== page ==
Income tax  €79,930 €7,765  -€72,165
Wealth tax  €128,364 €25,876  -€102,488
Total €208,294  €33,641


Tax planning example 2: A couple living in Andalucía

It is a similar situation for married couples. Mr and Mrs Jones (not their real names) are also wealthy Andalusian residents:   

  • They own a €2,000,000 Spanish property equally in joint names (main home).
  • They each have €2,500,000 in capital investments, which generate an annual income of €150,000 for each of them.
  • They both have €500,000 in the bank (€7,500 income each).
  • Mr Jones has a private pension fund worth €1,000,000 from which he receives an annual income of €30,000.
  • They both receive a state pension of €5,000 per annum. 

Without any tax planning, their combined Spanish tax liability is approximately €152,452. But like Mr Smith, they can restructure their assets to significantly reduce their Spanish tax liability, reducing their Spanish income tax bill by €70,540 and their wealth tax bill by €52,404 to realise a total tax saving of €122,944.

Spanish tax liability Without tax planning After restructuring Difference
Income tax  €76,382  €5,842  -€70,540
Wealth tax  €76,070  €23,666  -€52,404
Total €152,452  €29,508  -€122,944

Reducing your Spanish tax liabilities

Of course, everyone’s circumstances are different and you may not be in a position to achieve the same level of results. But these examples clearly show that the way you hold your assets and take income from them can make a considerable difference to how much tax you pay in Spain. 

It is certainly worth asking a specialist adviser like Blevins Franks to review your investment portfolio, pensions and other assets. We can also evaluate your current tax liabilities, consider your personal situation and objectives, and look at what Spanish compliant arrangements would work for you and how much tax you could save. You may be very pleasantly surprised by your new tax bill in Spain!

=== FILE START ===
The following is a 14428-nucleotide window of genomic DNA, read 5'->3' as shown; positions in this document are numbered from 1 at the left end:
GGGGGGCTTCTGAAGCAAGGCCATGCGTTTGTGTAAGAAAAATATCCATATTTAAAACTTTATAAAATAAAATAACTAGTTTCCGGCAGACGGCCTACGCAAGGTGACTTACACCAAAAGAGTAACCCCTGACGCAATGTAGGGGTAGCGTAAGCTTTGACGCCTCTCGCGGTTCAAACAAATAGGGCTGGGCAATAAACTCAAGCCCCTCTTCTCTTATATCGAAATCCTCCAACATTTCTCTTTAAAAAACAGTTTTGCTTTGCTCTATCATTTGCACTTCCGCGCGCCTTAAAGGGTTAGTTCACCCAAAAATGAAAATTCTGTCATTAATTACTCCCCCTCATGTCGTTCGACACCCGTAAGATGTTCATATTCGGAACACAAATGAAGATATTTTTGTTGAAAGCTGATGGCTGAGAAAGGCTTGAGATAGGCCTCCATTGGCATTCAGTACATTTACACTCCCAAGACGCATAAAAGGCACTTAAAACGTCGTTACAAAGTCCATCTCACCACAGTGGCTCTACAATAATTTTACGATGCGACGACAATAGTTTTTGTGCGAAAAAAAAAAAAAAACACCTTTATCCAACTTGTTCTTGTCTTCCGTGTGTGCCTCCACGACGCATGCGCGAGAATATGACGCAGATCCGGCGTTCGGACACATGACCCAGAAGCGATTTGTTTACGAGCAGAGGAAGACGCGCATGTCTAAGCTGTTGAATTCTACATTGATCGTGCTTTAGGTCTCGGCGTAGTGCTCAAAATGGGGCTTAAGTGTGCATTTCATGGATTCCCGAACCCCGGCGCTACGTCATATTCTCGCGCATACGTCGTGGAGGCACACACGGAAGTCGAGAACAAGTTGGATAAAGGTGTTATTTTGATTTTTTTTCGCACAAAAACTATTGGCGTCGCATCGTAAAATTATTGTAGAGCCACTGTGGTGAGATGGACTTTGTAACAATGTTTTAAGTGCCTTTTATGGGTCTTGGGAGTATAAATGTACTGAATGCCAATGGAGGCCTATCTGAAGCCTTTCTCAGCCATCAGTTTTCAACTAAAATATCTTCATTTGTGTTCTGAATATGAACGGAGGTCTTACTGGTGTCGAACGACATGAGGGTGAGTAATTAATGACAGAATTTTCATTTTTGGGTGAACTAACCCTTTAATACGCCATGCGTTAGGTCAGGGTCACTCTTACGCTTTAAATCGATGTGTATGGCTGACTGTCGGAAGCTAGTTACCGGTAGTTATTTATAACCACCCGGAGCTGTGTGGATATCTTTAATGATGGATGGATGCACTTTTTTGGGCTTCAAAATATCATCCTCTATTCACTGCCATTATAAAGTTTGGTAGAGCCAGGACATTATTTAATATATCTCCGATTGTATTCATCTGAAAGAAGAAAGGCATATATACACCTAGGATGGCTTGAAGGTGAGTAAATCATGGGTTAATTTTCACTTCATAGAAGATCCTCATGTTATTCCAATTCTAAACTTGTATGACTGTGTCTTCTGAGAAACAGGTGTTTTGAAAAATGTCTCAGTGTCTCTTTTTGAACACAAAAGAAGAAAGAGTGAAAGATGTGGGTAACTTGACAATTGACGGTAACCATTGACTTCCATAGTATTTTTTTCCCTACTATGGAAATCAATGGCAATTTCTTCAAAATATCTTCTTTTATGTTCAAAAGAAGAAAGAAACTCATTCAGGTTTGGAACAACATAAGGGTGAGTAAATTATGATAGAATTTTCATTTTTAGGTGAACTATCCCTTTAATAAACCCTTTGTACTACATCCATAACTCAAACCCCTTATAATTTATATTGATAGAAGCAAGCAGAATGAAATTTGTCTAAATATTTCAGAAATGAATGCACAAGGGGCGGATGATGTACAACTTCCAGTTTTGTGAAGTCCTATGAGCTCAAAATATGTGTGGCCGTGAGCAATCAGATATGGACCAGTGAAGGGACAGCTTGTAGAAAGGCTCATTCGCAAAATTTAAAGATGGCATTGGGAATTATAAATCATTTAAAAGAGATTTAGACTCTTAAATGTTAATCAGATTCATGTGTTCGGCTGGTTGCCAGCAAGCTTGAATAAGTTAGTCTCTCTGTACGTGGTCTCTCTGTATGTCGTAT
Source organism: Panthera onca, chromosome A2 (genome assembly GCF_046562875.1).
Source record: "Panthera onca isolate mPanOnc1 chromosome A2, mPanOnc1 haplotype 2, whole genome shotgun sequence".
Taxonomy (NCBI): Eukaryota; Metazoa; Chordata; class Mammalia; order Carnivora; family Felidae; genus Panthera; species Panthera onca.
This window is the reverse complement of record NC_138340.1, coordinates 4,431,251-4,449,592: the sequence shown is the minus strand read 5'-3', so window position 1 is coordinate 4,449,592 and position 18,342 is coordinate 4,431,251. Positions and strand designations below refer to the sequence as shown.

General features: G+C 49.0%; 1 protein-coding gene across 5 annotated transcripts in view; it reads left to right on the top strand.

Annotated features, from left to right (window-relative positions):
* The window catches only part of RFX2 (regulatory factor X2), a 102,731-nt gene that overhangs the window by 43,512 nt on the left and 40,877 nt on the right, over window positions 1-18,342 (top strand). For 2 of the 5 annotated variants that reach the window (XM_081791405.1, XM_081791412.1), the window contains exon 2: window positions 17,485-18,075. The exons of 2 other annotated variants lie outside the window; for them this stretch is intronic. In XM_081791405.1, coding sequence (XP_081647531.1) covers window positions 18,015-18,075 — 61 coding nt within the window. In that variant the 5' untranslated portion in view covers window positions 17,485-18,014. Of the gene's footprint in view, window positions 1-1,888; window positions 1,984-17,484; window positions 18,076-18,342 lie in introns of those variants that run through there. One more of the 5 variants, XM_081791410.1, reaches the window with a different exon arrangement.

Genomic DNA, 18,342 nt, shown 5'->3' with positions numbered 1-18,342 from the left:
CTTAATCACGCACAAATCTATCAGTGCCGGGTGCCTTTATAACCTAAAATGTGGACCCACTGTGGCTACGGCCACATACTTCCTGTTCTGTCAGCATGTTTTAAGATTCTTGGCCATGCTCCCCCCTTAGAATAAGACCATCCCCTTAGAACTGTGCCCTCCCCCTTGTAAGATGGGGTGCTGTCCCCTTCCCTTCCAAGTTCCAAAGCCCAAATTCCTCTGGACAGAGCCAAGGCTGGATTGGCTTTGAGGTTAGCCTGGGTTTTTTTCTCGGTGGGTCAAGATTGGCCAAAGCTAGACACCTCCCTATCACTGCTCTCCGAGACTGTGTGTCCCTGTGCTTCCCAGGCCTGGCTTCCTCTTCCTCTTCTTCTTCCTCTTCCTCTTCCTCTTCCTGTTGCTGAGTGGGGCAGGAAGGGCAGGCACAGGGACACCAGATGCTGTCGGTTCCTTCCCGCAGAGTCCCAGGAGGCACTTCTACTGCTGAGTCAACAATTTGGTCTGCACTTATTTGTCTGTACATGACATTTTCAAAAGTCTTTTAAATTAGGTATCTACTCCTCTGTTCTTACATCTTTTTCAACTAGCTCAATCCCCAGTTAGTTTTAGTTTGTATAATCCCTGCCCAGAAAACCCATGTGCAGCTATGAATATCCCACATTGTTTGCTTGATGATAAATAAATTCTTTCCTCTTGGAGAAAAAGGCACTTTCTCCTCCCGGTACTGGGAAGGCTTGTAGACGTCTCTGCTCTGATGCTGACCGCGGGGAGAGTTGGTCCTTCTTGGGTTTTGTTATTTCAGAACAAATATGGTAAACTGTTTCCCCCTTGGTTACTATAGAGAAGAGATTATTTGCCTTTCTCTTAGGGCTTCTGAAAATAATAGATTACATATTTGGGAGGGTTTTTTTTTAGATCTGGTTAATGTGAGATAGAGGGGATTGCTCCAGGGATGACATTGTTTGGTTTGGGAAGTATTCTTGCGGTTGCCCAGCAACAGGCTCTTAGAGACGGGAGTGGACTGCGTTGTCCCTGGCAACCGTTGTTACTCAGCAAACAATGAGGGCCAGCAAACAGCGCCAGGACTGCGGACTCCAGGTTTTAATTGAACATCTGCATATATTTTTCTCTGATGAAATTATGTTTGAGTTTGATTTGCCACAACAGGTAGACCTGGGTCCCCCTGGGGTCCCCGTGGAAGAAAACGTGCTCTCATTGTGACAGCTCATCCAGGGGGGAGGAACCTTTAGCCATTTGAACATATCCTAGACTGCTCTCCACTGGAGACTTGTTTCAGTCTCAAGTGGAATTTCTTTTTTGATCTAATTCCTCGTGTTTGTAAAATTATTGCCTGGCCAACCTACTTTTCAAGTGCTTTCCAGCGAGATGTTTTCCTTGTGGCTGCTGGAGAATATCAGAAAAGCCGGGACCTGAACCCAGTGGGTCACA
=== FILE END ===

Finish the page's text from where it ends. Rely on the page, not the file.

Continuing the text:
Contact a Spain-based adviser 

The tax information has been simplified in this article for the purpose of the illustrative tax calculations shown here. All these estimate tax calculations are based on the 2019 tax rates and allowances applicable in Andalucía. These differ for other Spanish regions, but the tax savings would be similar (with the exception of Madrid, which currently applies a 100% wealth tax allowance).  These 2019 rates may slightly change in the future as a result of the new coalition Spanish government. It is their intention to present the 2020 draft budget shortly, aiming to approve the final text around summertime. This will, of course, require enough support from different political parties to pass this law in the Spanish Parliament due to the lack of majority. In the meantime, some Spanish regions have already approved their 2020 regional budgets, including Andalucía and the Canary Islands. 

The tax rates, scope and reliefs may change. Any statements concerning taxation are based upon our understanding of current taxation laws and practices which are subject to change. Tax information has been summarised; an individual is advised to seek personalised advice.